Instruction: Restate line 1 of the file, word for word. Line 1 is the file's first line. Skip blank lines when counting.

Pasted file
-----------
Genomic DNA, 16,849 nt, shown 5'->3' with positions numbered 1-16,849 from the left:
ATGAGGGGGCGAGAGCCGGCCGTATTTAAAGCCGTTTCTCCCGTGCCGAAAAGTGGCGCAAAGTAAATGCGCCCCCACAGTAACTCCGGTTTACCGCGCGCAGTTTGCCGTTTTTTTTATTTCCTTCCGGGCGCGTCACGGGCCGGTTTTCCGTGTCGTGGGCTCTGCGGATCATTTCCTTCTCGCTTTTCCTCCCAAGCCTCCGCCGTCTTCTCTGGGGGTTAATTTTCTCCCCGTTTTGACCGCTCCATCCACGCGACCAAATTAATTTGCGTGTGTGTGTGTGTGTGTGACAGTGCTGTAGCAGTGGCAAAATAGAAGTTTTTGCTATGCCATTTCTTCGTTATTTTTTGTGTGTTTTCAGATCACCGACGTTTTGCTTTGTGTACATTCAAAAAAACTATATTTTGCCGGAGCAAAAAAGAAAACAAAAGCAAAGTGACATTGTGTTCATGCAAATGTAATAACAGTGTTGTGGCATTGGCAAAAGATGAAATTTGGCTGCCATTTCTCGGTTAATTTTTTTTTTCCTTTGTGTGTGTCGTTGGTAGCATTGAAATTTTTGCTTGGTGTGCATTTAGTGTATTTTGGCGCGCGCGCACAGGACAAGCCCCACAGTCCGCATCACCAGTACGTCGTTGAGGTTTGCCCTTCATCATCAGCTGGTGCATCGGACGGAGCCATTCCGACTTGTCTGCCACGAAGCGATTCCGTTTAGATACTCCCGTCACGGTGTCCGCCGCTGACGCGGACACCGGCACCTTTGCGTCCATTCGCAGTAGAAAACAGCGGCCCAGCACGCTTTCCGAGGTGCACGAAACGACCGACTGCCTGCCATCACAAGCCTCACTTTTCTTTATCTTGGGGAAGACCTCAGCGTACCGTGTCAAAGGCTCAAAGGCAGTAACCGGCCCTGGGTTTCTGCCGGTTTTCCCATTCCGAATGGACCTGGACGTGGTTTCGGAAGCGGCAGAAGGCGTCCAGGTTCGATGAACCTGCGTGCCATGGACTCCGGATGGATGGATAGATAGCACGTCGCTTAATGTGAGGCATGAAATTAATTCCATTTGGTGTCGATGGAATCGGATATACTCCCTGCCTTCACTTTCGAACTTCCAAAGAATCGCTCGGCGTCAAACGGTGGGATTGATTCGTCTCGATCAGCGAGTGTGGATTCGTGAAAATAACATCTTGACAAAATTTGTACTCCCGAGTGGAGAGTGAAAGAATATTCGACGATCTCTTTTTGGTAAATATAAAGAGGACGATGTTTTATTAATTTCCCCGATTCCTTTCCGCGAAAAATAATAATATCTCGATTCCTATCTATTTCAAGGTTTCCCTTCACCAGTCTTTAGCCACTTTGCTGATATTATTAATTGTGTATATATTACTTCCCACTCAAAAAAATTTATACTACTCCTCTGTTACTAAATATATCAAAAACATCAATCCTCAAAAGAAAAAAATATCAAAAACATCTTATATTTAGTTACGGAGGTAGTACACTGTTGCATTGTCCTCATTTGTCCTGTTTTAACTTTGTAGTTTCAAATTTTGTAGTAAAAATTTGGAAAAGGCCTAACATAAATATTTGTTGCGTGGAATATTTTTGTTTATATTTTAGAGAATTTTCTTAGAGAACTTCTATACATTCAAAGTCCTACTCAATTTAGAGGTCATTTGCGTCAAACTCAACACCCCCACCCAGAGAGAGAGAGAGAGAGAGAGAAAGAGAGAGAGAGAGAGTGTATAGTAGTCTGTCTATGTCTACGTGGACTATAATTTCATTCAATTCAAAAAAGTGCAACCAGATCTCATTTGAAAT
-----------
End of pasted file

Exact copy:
Genomic DNA, 16,849 nt, shown 5'->3' with positions numbered 1-16,849 from the left: